How To Help The Nice, France, Victims After A Bastille Day Celebration Turned To Tragedy
Update: According to the latest reports, at least 84 people were killed in the attack in Nice, France, and over 180 are injured. Of the wounded, François Hollande, the president of France, said on Friday there are 50 victims “in between life and death." After an emergency meeting of French security and defense officials, Prime Minister Manuel Valls said: "Terrorism is a threat that weighs heavily upon France and will continue to weigh for a long time. We are facing a war that terrorism has brought to us." Among the victims, who were celebrating the French holiday of Bastille Day, were a number of tourists, including two Americans, Sean Copelend and his 11-year-old son, Brodie. To help victims of the Bastille Day attack, you can contribute to verified fundraisers or donate blood.
Earlier: On Bastille Day, the day the French celebrate their independence, horrific events unfolded in Nice, in what will be known as the bloodiest July in recent memory. While revelers gathered to celebrate the taking of the Bastille, a truck barreled into a crowd at the Promenade des Anglais. While reports of what happened after and the number of people dead vary, some reports claim that the driver of the truck then opened fire, and that as many as 70 people are dead following the attack. As the rest of the world watches on in horror while the French deal with this terrifying tragedy, some are already working on how to help Bastille Day attack victims.
While reporters and first responders in Nice and France at large deal with grief that makes their jobs all the more difficult, one of the most important things to remember for those of us watching from afar is that as news unfolds, members of the media on the ground are likely to get some information wrong. As we learned last week in Dallas, reporters are far from immune to the understandable stress and fear that comes with being close to a fresh tragedy, and the same, unfortunately, is likely true in Nice. One of the best ways to help and honor the victims of the attacks is to view any breaking reports with a critical and hopefully objective eye, as with time, context will be provided so that the international community can provide the best response possible.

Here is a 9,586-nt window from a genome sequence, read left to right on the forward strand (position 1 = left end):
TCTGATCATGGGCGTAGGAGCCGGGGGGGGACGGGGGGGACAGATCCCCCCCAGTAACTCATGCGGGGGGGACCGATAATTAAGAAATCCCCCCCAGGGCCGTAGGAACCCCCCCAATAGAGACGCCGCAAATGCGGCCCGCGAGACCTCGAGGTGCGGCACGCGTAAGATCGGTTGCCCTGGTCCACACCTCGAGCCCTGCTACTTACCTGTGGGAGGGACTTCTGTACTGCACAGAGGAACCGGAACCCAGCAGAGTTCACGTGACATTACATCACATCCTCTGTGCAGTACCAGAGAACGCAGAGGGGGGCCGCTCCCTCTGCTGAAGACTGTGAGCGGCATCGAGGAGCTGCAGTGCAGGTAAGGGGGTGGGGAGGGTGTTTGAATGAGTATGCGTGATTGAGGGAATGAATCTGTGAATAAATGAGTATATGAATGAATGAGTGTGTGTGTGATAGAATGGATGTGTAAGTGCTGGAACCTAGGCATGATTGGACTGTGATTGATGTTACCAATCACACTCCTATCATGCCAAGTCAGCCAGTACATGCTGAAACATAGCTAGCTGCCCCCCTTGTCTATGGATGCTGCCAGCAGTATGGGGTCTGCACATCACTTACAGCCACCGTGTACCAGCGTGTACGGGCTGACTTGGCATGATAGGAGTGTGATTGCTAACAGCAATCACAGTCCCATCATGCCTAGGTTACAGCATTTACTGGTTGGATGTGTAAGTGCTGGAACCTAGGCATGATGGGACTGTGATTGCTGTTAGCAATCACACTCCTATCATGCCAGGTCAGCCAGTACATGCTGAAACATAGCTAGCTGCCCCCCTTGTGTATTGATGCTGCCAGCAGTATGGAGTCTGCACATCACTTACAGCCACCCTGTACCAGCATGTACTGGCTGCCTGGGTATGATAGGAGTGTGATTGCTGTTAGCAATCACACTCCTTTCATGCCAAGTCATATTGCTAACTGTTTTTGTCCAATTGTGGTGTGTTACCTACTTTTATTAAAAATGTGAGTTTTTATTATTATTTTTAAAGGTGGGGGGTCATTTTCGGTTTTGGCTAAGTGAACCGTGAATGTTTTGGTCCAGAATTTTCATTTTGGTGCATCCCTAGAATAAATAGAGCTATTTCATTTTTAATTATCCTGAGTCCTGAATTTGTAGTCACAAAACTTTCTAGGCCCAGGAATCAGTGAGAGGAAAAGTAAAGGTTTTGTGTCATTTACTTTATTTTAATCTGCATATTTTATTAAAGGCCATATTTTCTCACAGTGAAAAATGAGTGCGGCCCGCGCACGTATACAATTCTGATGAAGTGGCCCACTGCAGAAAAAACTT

While more information comes to light, there are some ways you can help the victims of the Bastille Day attack in Nice.
Donate Money To Verified Fundraisers
Donating money to reputable, verified fundraisers is a good way to directly help victims. Unfortunately, some people target the sympathy of others by creating fundraising scams after tragedies like the Orlando Pulse shootings. Before donating your money, do some research about the people or organizations fundraising, and do extra research when it comes to new charities that are created right after tragedy strikes. There's verified fundraisers already going from CrowdRise for the Nice victims and on GoFundMe for a family that lost a father and son.
Do Your Research
With this summer's terrible spate of violence, the tendency to name suspects or groups responsible before reasonable evidence is mounted against them has become all-too-common. From the innocent man whose photograph was circulated by police and reporters in Dallas to chorus of cries about "radical Islamism" that follows each new mass killing, it's irresponsible and dangerous to assume anything of the suspects involved in these attacks before sufficient evidence has been presented. It also leads to a rise in Islamophobic retaliation, even when proclaimed Muslim organizations have nothing to do with the events. It helps no one to jump to conclusions and give in to the fearmongering that media and politicians thrive on with these sorts of attacks.
Last year, after the attacks in Paris, the American Red Cross issued a statement of solidarity with the French Red Cross, and said they would offer their services if needed. While no such statement has yet been made for the Nice attack, donations will likely be taken soon for those who wish to donate their blood to victims of the Bastille Day attack.
Image: Bry Crasch/Bustle (1)